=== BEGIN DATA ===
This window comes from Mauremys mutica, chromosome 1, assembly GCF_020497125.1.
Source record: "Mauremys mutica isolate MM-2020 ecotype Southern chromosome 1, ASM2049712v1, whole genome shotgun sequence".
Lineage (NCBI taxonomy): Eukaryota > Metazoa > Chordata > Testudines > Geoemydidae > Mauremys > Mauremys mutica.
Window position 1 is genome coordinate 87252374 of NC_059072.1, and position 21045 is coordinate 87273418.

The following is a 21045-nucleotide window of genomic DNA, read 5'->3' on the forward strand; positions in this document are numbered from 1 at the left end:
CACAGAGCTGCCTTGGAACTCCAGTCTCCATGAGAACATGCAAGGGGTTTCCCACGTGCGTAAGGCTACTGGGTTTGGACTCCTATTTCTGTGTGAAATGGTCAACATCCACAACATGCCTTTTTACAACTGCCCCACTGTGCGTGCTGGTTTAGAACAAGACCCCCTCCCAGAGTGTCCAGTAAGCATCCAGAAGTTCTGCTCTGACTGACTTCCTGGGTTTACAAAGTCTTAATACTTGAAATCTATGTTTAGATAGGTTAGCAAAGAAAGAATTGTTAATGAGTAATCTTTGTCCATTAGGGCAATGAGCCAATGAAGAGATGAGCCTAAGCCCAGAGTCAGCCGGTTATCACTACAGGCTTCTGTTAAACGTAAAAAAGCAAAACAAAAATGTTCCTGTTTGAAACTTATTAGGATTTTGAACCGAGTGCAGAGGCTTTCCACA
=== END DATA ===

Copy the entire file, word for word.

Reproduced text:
This window comes from Mauremys mutica, chromosome 1, assembly GCF_020497125.1.
Source record: "Mauremys mutica isolate MM-2020 ecotype Southern chromosome 1, ASM2049712v1, whole genome shotgun sequence".
Lineage (NCBI taxonomy): Eukaryota > Metazoa > Chordata > Testudines > Geoemydidae > Mauremys > Mauremys mutica.
Window position 1 is genome coordinate 87252374 of NC_059072.1, and position 21045 is coordinate 87273418.

The following is a 21045-nucleotide window of genomic DNA, read 5'->3' on the forward strand; positions in this document are numbered from 1 at the left end:
CACAGAGCTGCCTTGGAACTCCAGTCTCCATGAGAACATGCAAGGGGTTTCCCACGTGCGTAAGGCTACTGGGTTTGGACTCCTATTTCTGTGTGAAATGGTCAACATCCACAACATGCCTTTTTACAACTGCCCCACTGTGCGTGCTGGTTTAGAACAAGACCCCCTCCCAGAGTGTCCAGTAAGCATCCAGAAGTTCTGCTCTGACTGACTTCCTGGGTTTACAAAGTCTTAATACTTGAAATCTATGTTTAGATAGGTTAGCAAAGAAAGAATTGTTAATGAGTAATCTTTGTCCATTAGGGCAATGAGCCAATGAAGAGATGAGCCTAAGCCCAGAGTCAGCCGGTTATCACTACAGGCTTCTGTTAAACGTAAAAAAGCAAAACAAAAATGTTCCTGTTTGAAACTTATTAGGATTTTGAACCGAGTGCAGAGGCTTTCCACA